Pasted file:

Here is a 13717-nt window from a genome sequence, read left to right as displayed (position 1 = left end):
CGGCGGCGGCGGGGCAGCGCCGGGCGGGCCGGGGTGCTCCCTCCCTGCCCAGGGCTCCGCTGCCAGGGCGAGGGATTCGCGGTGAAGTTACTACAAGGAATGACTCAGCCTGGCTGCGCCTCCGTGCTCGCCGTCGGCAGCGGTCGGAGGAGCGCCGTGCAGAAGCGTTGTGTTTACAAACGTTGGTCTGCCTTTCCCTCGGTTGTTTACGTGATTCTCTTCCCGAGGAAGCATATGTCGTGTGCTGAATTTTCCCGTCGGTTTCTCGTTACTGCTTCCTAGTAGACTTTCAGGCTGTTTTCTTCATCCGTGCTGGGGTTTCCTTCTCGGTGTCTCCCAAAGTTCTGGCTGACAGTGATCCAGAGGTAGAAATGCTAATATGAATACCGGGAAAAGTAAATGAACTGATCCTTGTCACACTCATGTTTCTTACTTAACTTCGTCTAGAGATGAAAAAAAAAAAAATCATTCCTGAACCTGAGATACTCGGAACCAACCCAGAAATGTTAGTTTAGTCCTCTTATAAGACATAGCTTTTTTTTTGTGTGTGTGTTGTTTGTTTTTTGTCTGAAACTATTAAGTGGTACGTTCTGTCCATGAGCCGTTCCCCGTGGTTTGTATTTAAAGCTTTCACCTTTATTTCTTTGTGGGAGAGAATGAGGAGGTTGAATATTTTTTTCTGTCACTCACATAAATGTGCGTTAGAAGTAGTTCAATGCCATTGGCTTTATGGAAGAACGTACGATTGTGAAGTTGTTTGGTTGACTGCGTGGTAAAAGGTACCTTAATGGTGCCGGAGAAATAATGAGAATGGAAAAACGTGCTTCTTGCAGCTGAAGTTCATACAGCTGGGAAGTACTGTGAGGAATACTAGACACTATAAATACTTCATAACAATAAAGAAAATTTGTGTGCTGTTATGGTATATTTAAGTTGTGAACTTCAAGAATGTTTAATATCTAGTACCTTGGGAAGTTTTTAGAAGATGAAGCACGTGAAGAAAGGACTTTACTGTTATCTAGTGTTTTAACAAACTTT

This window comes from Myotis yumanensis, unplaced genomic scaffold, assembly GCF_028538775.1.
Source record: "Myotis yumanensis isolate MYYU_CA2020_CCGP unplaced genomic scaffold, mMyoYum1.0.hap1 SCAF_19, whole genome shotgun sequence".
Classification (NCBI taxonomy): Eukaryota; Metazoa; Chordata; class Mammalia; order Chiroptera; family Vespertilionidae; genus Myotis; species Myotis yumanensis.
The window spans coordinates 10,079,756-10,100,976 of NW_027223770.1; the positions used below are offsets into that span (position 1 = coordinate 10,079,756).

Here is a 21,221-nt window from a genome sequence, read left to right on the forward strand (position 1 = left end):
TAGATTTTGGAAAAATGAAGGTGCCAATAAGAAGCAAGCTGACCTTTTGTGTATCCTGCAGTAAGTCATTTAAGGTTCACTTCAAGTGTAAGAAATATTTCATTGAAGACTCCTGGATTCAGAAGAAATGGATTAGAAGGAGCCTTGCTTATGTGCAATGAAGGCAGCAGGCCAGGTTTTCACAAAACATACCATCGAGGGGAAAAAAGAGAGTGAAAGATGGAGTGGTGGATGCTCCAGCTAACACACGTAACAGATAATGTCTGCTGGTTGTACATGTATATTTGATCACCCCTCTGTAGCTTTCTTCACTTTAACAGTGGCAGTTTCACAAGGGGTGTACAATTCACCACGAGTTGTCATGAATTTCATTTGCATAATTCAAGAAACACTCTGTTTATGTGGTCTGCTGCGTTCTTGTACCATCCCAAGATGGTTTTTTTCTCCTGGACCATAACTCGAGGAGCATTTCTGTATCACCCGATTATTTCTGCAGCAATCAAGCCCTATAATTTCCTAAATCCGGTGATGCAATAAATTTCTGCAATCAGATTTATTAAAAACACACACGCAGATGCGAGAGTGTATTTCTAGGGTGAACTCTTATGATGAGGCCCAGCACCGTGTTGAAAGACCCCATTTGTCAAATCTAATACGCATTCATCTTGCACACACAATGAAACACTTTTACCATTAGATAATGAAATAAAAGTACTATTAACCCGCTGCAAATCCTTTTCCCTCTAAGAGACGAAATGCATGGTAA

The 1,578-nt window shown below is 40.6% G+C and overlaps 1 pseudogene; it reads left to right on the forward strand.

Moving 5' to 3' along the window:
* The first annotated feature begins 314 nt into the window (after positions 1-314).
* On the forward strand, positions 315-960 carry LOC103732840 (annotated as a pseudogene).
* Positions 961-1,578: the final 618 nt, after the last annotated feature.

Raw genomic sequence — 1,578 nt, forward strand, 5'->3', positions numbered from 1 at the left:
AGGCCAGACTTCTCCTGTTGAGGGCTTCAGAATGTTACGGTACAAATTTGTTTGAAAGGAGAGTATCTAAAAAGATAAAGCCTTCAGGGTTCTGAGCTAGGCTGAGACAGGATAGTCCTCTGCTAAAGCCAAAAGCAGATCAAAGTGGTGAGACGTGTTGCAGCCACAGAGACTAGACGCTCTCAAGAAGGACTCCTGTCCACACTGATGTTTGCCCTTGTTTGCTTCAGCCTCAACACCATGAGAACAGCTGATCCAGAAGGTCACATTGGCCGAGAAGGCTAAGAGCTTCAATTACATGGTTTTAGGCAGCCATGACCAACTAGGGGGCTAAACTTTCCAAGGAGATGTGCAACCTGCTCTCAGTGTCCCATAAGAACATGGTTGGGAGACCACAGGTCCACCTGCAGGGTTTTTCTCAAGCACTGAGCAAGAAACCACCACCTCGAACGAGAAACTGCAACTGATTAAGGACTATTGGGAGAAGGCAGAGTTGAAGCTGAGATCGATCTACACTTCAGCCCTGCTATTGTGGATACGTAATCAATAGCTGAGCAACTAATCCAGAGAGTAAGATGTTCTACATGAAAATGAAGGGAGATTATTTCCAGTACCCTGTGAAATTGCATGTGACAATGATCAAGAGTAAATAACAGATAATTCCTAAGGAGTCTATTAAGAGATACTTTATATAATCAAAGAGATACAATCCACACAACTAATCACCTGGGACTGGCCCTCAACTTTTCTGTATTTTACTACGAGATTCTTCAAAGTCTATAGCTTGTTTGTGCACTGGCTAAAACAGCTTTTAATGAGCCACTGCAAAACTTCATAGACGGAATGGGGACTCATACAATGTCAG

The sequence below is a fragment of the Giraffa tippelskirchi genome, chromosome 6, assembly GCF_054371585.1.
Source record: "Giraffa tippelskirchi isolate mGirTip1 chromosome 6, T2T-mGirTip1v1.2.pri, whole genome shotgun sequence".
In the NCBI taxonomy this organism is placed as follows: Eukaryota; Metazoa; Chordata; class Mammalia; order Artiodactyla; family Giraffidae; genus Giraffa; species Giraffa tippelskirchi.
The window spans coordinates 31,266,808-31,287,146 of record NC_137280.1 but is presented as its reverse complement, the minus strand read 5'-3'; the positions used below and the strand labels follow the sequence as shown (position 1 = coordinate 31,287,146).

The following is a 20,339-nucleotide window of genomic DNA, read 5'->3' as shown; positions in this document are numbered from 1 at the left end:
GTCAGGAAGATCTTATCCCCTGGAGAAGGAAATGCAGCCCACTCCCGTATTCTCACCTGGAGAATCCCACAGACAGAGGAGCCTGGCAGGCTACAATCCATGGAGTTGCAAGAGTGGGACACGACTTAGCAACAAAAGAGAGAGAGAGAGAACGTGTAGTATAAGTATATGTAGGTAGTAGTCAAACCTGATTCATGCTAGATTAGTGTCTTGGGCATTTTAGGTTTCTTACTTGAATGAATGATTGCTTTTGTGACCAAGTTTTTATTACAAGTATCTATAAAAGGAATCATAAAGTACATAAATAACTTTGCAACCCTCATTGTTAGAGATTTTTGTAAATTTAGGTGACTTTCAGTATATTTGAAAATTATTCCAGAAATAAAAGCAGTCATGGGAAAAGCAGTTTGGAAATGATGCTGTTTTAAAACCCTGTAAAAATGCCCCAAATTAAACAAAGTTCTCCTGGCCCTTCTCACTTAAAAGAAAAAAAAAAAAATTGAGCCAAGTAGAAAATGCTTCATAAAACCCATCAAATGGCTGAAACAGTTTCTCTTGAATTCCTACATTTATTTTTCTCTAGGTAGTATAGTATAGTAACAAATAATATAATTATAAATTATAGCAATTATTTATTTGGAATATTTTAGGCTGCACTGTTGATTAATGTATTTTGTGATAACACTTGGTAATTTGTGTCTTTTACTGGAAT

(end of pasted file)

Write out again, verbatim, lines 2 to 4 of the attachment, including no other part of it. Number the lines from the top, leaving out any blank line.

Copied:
CGGCGGCGGCGGGGCAGCGCCGGGCGGGCCGGGGTGCTCCCTCCCTGCCCAGGGCTCCGCTGCCAGGGCGAGGGATTCGCGGTGAAGTTACTACAAGGAATGACTCAGCCTGGCTGCGCCTCCGTGCTCGCCGTCGGCAGCGGTCGGAGGAGCGCCGTGCAGAAGCGTTGTGTTTACAAACGTTGGTCTGCCTTTCCCTCGGTTGTTTACGTGATTCTCTTCCCGAGGAAGCATATGTCGTGTGCTGAATTTTCCCGTCGGTTTCTCGTTACTGCTTCCTAGTAGACTTTCAGGCTGTTTTCTTCATCCGTGCTGGGGTTTCCTTCTCGGTGTCTCCCAAAGTTCTGGCTGACAGTGATCCAGAGGTAGAAATGCTAATATGAATACCGGGAAAAGTAAATGAACTGATCCTTGTCACACTCATGTTTCTTACTTAACTTCGTCTAGAGATGAAAAAAAAAAAAATCATTCCTGAACCTGAGATACTCGGAACCAACCCAGAAATGTTAGTTTAGTCCTCTTATAAGACATAGCTTTTTTTTTGTGTGTGTGTTGTTTGTTTTTTGTCTGAAACTATTAAGTGGTACGTTCTGTCCATGAGCCGTTCCCCGTGGTTTGTATTTAAAGCTTTCACCTTTATTTCTTTGTGGGAGAGAATGAGGAGGTTGAATATTTTTTTCTGTCACTCACATAAATGTGCGTTAGAAGTAGTTCAATGCCATTGGCTTTATGGAAGAACGTACGATTGTGAAGTTGTTTGGTTGACTGCGTGGTAAAAGGTACCTTAATGGTGCCGGAGAAATAATGAGAATGGAAAAACGTGCTTCTTGCAGCTGAAGTTCATACAGCTGGGAAGTACTGTGAGGAATACTAGACACTATAAATACTTCATAACAATAAAGAAAATTTGTGTGCTGTTATGGTATATTTAAGTTGTGAACTTCAAGAATGTTTAATATCTAGTACCTTGGGAAGTTTTTAGAAGATGAAGCACGTGAAGAAAGGACTTTACTGTTATCTAGTGTTTTAACAAACTTT

This window comes from Myotis yumanensis, unplaced genomic scaffold, assembly GCF_028538775.1.
Source record: "Myotis yumanensis isolate MYYU_CA2020_CCGP unplaced genomic scaffold, mMyoYum1.0.hap1 SCAF_19, whole genome shotgun sequence".